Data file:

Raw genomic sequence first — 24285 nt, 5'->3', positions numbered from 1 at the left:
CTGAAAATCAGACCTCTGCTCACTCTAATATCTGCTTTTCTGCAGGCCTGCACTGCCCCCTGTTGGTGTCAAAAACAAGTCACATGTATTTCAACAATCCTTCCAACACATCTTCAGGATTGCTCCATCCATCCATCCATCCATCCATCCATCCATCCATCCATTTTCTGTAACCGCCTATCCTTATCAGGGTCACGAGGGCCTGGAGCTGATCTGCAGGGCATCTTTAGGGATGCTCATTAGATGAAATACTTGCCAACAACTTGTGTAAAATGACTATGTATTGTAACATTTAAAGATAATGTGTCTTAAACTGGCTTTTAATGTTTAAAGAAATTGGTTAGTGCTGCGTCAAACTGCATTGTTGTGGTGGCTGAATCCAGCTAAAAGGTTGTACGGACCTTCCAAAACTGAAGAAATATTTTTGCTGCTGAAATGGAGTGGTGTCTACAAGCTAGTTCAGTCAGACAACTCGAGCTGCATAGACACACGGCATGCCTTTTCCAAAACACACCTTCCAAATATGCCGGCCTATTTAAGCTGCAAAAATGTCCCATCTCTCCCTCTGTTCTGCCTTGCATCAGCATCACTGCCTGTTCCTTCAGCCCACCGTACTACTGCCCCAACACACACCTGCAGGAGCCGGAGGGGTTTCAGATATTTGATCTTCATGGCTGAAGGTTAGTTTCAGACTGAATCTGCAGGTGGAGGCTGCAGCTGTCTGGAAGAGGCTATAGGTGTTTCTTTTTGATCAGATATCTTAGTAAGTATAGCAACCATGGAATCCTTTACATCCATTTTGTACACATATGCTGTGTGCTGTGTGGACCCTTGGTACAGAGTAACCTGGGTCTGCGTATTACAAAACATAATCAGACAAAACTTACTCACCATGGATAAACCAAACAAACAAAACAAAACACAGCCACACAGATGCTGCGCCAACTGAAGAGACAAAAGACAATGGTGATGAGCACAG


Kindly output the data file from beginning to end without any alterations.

Raw genomic sequence first — 24285 nt, 5'->3', positions numbered from 1 at the left:
CTGAAAATCAGACCTCTGCTCACTCTAATATCTGCTTTTCTGCAGGCCTGCACTGCCCCCTGTTGGTGTCAAAAACAAGTCACATGTATTTCAACAATCCTTCCAACACATCTTCAGGATTGCTCCATCCATCCATCCATCCATCCATCCATCCATCCATCCATTTTCTGTAACCGCCTATCCTTATCAGGGTCACGAGGGCCTGGAGCTGATCTGCAGGGCATCTTTAGGGATGCTCATTAGATGAAATACTTGCCAACAACTTGTGTAAAATGACTATGTATTGTAACATTTAAAGATAATGTGTCTTAAACTGGCTTTTAATGTTTAAAGAAATTGGTTAGTGCTGCGTCAAACTGCATTGTTGTGGTGGCTGAATCCAGCTAAAAGGTTGTACGGACCTTCCAAAACTGAAGAAATATTTTTGCTGCTGAAATGGAGTGGTGTCTACAAGCTAGTTCAGTCAGACAACTCGAGCTGCATAGACACACGGCATGCCTTTTCCAAAACACACCTTCCAAATATGCCGGCCTATTTAAGCTGCAAAAATGTCCCATCTCTCCCTCTGTTCTGCCTTGCATCAGCATCACTGCCTGTTCCTTCAGCCCACCGTACTACTGCCCCAACACACACCTGCAGGAGCCGGAGGGGTTTCAGATATTTGATCTTCATGGCTGAAGGTTAGTTTCAGACTGAATCTGCAGGTGGAGGCTGCAGCTGTCTGGAAGAGGCTATAGGTGTTTCTTTTTGATCAGATATCTTAGTAAGTATAGCAACCATGGAATCCTTTACATCCATTTTGTACACATATGCTGTGTGCTGTGTGGACCCTTGGTACAGAGTAACCTGGGTCTGCGTATTACAAAACATAATCAGACAAAACTTACTCACCATGGATAAACCAAACAAACAAAACAAAACACAGCCACACAGATGCTGCGCCAACTGAAGAGACAAAAGACAATGGTGATGAGCACAG